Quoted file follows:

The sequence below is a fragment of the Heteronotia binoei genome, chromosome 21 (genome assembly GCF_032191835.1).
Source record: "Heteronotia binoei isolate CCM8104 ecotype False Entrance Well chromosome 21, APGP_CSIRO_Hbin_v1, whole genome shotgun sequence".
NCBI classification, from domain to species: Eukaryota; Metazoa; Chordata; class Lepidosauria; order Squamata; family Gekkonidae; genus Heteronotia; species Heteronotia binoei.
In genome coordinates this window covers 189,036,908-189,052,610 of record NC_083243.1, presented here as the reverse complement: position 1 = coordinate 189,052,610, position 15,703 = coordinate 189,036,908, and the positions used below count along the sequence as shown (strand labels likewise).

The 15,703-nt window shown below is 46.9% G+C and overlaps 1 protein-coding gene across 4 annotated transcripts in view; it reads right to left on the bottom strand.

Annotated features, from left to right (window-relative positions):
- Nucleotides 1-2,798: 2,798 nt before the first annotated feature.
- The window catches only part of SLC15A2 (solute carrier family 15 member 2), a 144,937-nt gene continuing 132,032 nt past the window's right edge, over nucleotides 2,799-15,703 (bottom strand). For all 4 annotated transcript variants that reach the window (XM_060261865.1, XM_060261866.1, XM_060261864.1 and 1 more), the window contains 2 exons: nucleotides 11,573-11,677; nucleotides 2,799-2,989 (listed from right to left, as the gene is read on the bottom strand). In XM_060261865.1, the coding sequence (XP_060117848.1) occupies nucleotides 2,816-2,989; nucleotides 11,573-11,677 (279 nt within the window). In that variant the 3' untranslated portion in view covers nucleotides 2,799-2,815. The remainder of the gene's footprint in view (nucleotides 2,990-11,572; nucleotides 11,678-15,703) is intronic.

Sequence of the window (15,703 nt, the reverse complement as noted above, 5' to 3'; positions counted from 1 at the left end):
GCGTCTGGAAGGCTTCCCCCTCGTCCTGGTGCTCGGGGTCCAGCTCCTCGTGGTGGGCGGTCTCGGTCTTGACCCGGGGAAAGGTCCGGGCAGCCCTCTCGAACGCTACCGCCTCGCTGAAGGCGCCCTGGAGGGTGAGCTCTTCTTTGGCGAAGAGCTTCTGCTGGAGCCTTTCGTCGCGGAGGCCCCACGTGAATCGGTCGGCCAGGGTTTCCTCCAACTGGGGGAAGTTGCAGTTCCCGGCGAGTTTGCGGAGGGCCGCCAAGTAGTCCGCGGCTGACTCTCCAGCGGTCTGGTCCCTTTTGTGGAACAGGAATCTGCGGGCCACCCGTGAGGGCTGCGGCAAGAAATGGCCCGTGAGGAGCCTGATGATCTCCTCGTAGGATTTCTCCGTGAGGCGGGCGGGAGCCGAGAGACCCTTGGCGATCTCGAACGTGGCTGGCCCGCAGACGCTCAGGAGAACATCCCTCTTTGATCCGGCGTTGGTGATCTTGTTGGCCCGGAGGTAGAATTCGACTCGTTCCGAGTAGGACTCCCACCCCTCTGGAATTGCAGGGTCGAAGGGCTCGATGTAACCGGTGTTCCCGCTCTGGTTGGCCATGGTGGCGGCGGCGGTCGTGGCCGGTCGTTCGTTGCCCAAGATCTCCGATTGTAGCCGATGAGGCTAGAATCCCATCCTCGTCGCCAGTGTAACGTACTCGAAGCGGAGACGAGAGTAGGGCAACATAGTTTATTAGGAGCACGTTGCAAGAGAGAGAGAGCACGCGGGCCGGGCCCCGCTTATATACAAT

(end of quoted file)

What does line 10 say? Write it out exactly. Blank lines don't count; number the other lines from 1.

GCGTCTGGAAGGCTTCCCCCTCGTCCTGGTGCTCGGGGTCCAGCTCCTCGTGGTGGGCGGTCTCGGTCTTGACCCGGGGAAAGGTCCGGGCAGCCCTCTCGAACGCTACCGCCTCGCTGAAGGCGCCCTGGAGGGTGAGCTCTTCTTTGGCGAAGAGCTTCTGCTGGAGCCTTTCGTCGCGGAGGCCCCACGTGAATCGGTCGGCCAGGGTTTCCTCCAACTGGGGGAAGTTGCAGTTCCCGGCGAGTTTGCGGAGGGCCGCCAAGTAGTCCGCGGCTGACTCTCCAGCGGTCTGGTCCCTTTTGTGGAACAGGAATCTGCGGGCCACCCGTGAGGGCTGCGGCAAGAAATGGCCCGTGAGGAGCCTGATGATCTCCTCGTAGGATTTCTCCGTGAGGCGGGCGGGAGCCGAGAGACCCTTGGCGATCTCGAACGTGGCTGGCCCGCAGACGCTCAGGAGAACATCCCTCTTTGATCCGGCGTTGGTGATCTTGTTGGCCCGGAGGTAGAATTCGACTCGTTCCGAGTAGGACTCCCACCCCTCTGGAATTGCAGGGTCGAAGGGCTCGATGTAACCGGTGTTCCCGCTCTGGTTGGCCATGGTGGCGGCGGCGGTCGTGGCCGGTCGTTCGTTGCCCAAGATCTCCGATTGTAGCCGATGAGGCTAGAATCCCATCCTCGTCGCCAGTGTAACGTACTCGAAGCGGAGACGAGAGTAGGGCAACATAGTTTATTAGGAGCACGTTGCAAGAGAGAGAGAGCACGCGGGCCGGGCCCCGCTTATATACAAT